Today, the third Monday in January, is so called 'Blue Monday' – a claim initially made in 2005 by holiday company Sky Travel to be the most ‘depressing’ day of the year in the Northern Hemisphere. Fast forward fourteen years and the science behind the claim is certainly questionable and strongly challenged. However, like all catchy calendar awareness days, 'Blue Monday' continues to attract attention and it does offer us the opportunity to reflect on how we look after ourselves in these gloomy winter months.
I know lots of folk don’t care for, or actively disapprove, of new year resolutions. I however enjoy making them. As the year ends I get pleasure from reflecting on and smiling (and cringing) about the adventures, experiences and lessons of the year finishing and to think about the year ahead. For me it’s a chance for a reset; a chance to try to ditch some habits I don’t want, (re)commit to behaviours I do and set some new goals or challenges for the year ahead.
For at least the past 15 years I have made versions of the same resolutions; eat healthier, drink less alcohol, do more exercise. And each year I take two steps forward and one step back. I am not self-shaming, apologetic or remorseful that I don’t keep wholeheartedly to the regime but sometimes I do wish I tried a bit harder. I was once told that you could get away with bad health habits as long as you changed said habits before you were 30 (they weren’t a doctor so I don’t know how true that is!). And so as my 20s drew to a close - a decade in which I hadn’t cared too much for my physical health - that I started trying to change some habits including giving up smoking.
The initial driver for my exercise, food, tobacco and alcohol resolutions was improved physical health, but of course with the small changes I have made over time, I also noticed the mental benefits (or detriments). The evidence is really clear: what we eat, how much alcohol we drink and the exercise we do impacts our wellbeing.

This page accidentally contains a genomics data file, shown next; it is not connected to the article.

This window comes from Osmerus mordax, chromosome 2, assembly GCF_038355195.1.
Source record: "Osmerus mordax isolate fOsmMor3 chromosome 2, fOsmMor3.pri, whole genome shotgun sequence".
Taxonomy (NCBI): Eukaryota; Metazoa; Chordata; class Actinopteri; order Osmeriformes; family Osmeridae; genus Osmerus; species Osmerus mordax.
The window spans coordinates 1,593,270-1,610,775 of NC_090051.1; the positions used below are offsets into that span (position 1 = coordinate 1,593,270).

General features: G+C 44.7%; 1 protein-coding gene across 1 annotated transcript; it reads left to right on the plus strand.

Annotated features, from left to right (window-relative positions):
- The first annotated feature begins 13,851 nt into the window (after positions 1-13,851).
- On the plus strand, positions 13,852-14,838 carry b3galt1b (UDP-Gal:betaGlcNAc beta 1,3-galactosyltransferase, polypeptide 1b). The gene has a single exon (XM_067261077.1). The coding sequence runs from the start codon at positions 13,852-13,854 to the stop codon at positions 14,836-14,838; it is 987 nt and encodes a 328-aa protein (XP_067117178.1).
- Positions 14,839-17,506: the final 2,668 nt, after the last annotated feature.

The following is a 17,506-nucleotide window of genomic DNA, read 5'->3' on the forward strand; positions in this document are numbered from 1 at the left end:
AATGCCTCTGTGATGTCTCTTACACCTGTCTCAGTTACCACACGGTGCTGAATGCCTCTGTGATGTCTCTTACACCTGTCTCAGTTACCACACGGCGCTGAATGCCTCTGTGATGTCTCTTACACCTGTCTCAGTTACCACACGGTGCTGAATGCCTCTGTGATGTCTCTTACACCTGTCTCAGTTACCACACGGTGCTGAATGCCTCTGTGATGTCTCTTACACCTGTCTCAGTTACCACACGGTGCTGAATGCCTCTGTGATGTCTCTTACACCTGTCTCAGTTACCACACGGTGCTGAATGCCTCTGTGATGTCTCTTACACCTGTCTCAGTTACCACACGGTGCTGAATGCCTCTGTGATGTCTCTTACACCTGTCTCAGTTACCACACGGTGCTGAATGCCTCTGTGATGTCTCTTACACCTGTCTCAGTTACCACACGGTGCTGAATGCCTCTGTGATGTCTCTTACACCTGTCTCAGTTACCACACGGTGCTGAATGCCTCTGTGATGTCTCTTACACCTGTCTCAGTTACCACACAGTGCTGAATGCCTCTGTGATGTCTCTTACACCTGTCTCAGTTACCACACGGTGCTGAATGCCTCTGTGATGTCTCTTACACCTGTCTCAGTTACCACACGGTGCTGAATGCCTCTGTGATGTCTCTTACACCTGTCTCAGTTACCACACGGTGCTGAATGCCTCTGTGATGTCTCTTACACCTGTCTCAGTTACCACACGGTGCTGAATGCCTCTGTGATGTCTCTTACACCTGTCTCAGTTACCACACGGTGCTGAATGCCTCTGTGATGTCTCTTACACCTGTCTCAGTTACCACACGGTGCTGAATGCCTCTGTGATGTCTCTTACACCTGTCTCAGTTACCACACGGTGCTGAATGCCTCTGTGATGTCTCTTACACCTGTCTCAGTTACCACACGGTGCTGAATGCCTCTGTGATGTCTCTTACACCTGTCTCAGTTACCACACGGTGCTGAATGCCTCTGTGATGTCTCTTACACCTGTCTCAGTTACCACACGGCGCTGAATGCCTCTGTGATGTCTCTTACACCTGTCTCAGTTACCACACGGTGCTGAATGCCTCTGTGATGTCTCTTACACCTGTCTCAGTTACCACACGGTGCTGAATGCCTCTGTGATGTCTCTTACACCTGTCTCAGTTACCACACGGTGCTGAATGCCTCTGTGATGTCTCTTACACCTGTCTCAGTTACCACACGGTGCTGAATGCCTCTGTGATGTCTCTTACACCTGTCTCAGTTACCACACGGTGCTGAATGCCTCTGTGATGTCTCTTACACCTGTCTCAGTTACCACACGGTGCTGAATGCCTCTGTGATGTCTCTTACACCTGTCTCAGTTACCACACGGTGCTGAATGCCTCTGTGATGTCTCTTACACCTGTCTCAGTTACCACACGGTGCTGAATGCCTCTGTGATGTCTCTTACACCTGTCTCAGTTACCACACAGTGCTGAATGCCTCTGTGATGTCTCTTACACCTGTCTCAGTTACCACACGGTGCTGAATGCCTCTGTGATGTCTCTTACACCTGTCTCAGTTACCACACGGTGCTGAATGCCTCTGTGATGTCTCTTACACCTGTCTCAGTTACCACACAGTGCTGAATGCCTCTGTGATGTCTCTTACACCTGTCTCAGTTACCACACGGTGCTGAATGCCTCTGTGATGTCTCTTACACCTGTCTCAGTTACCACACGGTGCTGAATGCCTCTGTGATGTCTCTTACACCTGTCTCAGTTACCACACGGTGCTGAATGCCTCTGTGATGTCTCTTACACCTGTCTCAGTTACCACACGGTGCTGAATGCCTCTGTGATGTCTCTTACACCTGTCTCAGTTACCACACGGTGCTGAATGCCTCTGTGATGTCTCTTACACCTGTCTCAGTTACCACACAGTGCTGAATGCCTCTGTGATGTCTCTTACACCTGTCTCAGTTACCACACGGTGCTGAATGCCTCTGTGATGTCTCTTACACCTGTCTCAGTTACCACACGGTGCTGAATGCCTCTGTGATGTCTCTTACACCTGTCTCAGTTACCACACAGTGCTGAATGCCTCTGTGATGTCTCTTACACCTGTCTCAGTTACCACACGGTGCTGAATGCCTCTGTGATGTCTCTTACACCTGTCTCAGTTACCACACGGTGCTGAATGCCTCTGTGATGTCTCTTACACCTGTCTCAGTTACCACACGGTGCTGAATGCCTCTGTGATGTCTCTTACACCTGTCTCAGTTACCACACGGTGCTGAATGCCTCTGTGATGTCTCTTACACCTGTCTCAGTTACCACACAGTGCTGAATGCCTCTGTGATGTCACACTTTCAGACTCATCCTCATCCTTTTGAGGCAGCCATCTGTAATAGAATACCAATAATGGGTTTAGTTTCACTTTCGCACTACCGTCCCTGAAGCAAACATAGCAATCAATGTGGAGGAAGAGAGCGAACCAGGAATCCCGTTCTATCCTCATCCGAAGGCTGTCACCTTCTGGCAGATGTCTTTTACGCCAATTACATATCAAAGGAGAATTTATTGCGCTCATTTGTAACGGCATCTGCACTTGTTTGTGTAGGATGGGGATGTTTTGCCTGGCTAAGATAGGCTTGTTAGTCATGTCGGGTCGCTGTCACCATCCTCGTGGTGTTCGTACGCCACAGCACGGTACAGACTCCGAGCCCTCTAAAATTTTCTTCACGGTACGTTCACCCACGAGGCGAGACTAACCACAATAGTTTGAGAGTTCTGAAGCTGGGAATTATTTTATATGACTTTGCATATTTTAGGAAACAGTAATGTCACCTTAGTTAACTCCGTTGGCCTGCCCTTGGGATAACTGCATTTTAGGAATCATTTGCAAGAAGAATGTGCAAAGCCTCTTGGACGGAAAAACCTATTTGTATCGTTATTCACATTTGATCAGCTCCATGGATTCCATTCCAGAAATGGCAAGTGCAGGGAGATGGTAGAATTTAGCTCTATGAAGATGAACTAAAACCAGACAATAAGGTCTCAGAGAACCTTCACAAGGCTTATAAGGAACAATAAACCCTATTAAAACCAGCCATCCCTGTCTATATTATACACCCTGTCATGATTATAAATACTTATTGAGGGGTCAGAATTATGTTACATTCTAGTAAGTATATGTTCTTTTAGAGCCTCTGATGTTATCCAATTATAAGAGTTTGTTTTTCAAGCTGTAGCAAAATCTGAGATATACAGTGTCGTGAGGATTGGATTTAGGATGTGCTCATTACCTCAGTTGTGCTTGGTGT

As a social enterprise MHFA England fundamentally believes in the importance of self-care and it’s built into our policies and practices. As well as running our MHFA courses we use our social channels and digital content to promote positive wellbeing and self-care.
Since joining MHFA England in October 2018 I have been on a learning curve on lots of issues including self-care. In the 80s civil rights activist and poet Audre Lorde said ‘Caring for myself is not self-indulgence it is self-preservation, and that is an act of political warfare’. We often think of self-care as luxuries and treats but it also includes how we live our life on an day to day basis – food, exercise, alcohol, working hours and screen time are some key areas that we can harness to look ourselves day to day.
This year as I planned my new food, exercise and alcohol resolutions, I had a quick hunt on the internet to learn a bit more about the impact of them on wellbeing. There is so much information available with a quick google search, but in summary;
What we eat impacts the chemicals in our brain: this blog from Harvard Medical School summarises the impact of diet on the brain and the ever increasing recognition of the link between food and mood. It includes links to systematic reviews showing the association between the quality of our diet and mental health across countries and cultures.
Alcohol is a depressant: whilst it can and does increase pleasure and relaxation when we drink in moderation, all the research shows that in the UK a significant number of us tend to drink too much, too often, frequently in response to stress which can contribute to a cycle of tiredness, stress, anxiety and depression. Loads more information at www.drinkaware.co.uk.
Exercise is good for the body and mind: the evidence shows it doesn’t have to be hard core athletics, squash or marathon running to reap the rewards of exercise. Regular moderate exercise – whatever our abilities and disabilities will allow – can improve stress, contribute to a positive sense of wellbeing, help us sleep better and boost our overall mood. This article takes wise ideas from psychology, behavioural economics, business and activism.
I don’t want to – or have any right to – be preachy in any of these areas. Nor, of course, am I suggesting that the universal panacea for mental health and wellbeing lies in each of us changing our eating, drinking and alcohol habits. For all sorts of reasons that might not be possible right now, or achievable without professional help and support.
And yet as I have said before the evidence is indisputable: however dark, cold and miserable it is outside or feels inside, if we can sustain the motivation and good intention of our new year’s resolutions, or indeed find the energy now to make some adjustments to our diet, drinking and exercise, however big or small those adjustments are, we will hopefully feel the positive benefits to our mental wellbeing.